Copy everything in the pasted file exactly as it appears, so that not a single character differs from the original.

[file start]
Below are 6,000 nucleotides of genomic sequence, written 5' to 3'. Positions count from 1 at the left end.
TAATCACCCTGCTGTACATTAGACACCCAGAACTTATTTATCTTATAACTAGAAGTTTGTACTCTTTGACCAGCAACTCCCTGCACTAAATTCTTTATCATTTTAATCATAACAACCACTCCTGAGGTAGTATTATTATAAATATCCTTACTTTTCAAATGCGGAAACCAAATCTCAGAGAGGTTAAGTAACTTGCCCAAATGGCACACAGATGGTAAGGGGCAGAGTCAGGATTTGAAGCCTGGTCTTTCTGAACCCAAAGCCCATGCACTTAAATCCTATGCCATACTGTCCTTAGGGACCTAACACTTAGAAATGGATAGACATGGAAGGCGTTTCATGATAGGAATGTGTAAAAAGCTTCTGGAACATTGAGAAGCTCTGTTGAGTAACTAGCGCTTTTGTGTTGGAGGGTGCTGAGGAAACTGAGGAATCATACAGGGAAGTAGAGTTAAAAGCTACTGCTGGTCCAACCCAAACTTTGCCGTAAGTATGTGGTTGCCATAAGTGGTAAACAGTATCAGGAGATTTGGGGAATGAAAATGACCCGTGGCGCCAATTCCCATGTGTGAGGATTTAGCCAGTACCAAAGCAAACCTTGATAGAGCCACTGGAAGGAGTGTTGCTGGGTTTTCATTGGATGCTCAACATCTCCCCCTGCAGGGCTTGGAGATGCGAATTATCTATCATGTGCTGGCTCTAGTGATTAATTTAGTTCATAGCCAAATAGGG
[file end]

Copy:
Below are 6,000 nucleotides of genomic sequence, written 5' to 3'. Positions count from 1 at the left end.
TAATCACCCTGCTGTACATTAGACACCCAGAACTTATTTATCTTATAACTAGAAGTTTGTACTCTTTGACCAGCAACTCCCTGCACTAAATTCTTTATCATTTTAATCATAACAACCACTCCTGAGGTAGTATTATTATAAATATCCTTACTTTTCAAATGCGGAAACCAAATCTCAGAGAGGTTAAGTAACTTGCCCAAATGGCACACAGATGGTAAGGGGCAGAGTCAGGATTTGAAGCCTGGTCTTTCTGAACCCAAAGCCCATGCACTTAAATCCTATGCCATACTGTCCTTAGGGACCTAACACTTAGAAATGGATAGACATGGAAGGCGTTTCATGATAGGAATGTGTAAAAAGCTTCTGGAACATTGAGAAGCTCTGTTGAGTAACTAGCGCTTTTGTGTTGGAGGGTGCTGAGGAAACTGAGGAATCATACAGGGAAGTAGAGTTAAAAGCTACTGCTGGTCCAACCCAAACTTTGCCGTAAGTATGTGGTTGCCATAAGTGGTAAACAGTATCAGGAGATTTGGGGAATGAAAATGACCCGTGGCGCCAATTCCCATGTGTGAGGATTTAGCCAGTACCAAAGCAAACCTTGATAGAGCCACTGGAAGGAGTGTTGCTGGGTTTTCATTGGATGCTCAACATCTCCCCCTGCAGGGCTTGGAGATGCGAATTATCTATCATGTGCTGGCTCTAGTGATTAATTTAGTTCATAGCCAAATAGGG